At this time in American history, especially in the urban-developed and metropolitan industrial areas of the country, we saw an increase in dance halls, concert venues, bars and casinos, parks and piers, and sporting complexes. Baseball became a national pastime, and men could root for their home team and establish a community with the thousands of male spectators who filled up newly constructed ballparks. Communities were created as a result of these activities. People dedicated themselves to many new pursuits and hobbies, but in The Manly Art the author focusses primarily on that of men’s interest and involvement in athletic sport – specifically bare knuckle prize fighting and boxing and its impact on the manly psyche. Though the content of the book is widely related to and has emphasis on the nature and sport of these fights as well as the men that engaged in them, prize fighting was only but a small part of a much more profound cultural reformation in the lives of many urban-industrialist men. Truly it was a time in history when men needed to define themselves by more than being lowly wage earning bodies at a factory. The emasculated culture, referring principally to the absence of manly outlets and other responsibilities known by generations prior, had taken a toll on the general male populace, and it was time they made some changes. The new venue was the boxing gym. Their first item of business? Their bodies.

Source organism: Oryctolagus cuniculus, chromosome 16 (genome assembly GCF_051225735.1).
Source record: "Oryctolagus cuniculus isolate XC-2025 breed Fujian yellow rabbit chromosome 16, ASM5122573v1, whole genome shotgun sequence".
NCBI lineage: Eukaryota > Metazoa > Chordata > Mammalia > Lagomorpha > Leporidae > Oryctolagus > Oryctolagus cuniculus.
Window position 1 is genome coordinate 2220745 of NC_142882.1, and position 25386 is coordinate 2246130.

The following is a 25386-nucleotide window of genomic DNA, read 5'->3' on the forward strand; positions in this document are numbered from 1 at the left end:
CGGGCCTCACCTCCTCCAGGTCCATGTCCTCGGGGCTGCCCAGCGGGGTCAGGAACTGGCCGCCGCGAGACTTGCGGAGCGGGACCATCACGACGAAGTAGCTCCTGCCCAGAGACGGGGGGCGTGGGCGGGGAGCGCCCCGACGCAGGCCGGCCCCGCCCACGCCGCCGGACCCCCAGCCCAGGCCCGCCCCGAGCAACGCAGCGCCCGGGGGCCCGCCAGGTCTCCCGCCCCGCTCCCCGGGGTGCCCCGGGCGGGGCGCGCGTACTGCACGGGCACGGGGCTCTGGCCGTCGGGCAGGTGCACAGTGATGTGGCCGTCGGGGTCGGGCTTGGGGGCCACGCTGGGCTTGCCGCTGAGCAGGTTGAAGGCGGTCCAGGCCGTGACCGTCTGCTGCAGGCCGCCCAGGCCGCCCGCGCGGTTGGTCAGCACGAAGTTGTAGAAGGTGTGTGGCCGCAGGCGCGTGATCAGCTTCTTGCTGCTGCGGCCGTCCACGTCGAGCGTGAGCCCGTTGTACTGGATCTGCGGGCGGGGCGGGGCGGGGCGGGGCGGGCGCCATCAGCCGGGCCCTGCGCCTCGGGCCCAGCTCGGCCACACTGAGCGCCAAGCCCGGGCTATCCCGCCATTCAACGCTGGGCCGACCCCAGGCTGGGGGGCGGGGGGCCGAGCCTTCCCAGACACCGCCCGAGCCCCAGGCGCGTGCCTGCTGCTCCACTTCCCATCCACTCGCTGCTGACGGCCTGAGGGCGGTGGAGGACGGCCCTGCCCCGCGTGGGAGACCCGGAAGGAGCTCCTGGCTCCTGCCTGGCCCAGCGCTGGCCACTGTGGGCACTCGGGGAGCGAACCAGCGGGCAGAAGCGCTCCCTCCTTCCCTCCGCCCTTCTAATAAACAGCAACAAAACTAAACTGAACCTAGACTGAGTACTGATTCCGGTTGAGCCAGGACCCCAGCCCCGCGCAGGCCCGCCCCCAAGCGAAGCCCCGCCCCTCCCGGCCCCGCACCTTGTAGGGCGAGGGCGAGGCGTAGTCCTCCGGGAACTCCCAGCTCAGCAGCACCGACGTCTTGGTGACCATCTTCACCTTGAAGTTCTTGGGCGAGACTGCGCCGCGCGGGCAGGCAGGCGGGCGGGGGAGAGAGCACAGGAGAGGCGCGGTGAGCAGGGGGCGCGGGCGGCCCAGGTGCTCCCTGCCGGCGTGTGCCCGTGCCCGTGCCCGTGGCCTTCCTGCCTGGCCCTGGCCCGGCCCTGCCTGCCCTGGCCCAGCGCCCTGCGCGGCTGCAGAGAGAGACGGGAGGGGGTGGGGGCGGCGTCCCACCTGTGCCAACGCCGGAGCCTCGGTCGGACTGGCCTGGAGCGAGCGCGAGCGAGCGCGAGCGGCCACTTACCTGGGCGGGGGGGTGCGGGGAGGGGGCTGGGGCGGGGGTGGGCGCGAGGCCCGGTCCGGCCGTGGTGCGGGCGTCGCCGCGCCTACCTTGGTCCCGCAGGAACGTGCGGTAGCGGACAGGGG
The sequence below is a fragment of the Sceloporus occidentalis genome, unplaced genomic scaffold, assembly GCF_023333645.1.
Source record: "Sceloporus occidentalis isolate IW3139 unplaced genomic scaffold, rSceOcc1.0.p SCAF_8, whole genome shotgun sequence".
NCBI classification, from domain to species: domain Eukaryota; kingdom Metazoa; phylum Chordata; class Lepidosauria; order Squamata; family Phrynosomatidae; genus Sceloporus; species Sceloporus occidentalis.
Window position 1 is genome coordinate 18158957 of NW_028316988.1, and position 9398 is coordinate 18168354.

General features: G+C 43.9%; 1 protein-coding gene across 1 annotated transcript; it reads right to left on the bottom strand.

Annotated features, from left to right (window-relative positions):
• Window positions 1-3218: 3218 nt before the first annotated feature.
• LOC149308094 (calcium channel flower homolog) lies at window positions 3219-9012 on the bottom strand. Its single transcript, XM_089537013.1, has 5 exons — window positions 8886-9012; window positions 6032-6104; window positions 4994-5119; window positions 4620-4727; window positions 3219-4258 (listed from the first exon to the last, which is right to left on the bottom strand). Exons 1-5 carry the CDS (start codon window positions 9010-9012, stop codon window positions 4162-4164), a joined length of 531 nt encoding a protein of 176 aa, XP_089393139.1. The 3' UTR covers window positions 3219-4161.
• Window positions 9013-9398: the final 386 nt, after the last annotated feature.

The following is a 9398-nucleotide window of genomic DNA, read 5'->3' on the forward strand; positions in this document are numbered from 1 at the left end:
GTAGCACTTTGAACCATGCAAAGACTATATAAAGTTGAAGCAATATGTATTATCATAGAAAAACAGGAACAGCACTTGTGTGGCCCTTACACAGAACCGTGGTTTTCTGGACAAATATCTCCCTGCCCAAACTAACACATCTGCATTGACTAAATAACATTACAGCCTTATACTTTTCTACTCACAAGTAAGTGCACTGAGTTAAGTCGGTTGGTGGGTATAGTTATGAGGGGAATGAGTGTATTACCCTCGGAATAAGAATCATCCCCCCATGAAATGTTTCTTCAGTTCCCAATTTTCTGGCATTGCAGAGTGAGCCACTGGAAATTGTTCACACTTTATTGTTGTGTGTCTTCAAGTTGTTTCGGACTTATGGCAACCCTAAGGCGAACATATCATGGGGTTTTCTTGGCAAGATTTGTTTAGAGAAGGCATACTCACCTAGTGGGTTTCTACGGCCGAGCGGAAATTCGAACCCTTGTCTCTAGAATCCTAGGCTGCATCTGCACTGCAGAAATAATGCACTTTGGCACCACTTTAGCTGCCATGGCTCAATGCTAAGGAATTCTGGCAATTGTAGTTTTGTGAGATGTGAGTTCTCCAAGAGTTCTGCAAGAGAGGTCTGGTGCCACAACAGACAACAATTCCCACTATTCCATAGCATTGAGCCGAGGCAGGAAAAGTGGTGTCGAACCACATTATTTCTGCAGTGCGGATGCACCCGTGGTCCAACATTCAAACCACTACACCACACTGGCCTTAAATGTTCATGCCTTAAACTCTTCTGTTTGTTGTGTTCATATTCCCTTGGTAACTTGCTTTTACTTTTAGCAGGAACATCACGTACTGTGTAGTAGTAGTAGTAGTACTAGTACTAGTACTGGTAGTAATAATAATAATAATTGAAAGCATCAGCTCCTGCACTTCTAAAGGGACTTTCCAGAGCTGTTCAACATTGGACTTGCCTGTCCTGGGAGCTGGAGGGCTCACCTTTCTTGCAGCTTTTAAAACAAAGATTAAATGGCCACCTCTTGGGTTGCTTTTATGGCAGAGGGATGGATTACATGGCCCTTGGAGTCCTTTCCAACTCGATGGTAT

By the last decade of the nineteenth century, power obsessed many American males…They now viewed physical strength as an emblem of force and energy in the larger social world. Not only athleticism but upbeat music, imperialist adventures, realistic literature, the allure of the wilderness…all manifested the desire to break through genteel constraints, in Theodore Roosevelt’s words, “the strenuous life.” This new quest for vigor arose partly out of deep spiritual longings, because a thoroughly corporate, bureaucratized society was also a dull and soulless one. Countless men of means sought rugged action to compensate for their sage and overstuffed lives. It is important to note that the author’s main argument in the chapter outlined in this essay is that the prize fighting and boxing culture established at that time represented not just the act of sport for entertainment and exercise, but additionally acted as a symbol of man’s new discovery of those primitive virile attributes from which, over time, he had become so disenfranchised. Once fortunes were amassed, corporations built, and frontiers closed, individuals were tempted to cease driving themselves and to lapse into slothful consumption of life’s fruits. Violent sports and rugged stress seeking, however, allowed men…to have it both ways, to enjoy their legacy of material comfort while denying that they had lost any of the masculine selflessness of pioneers and soldiers.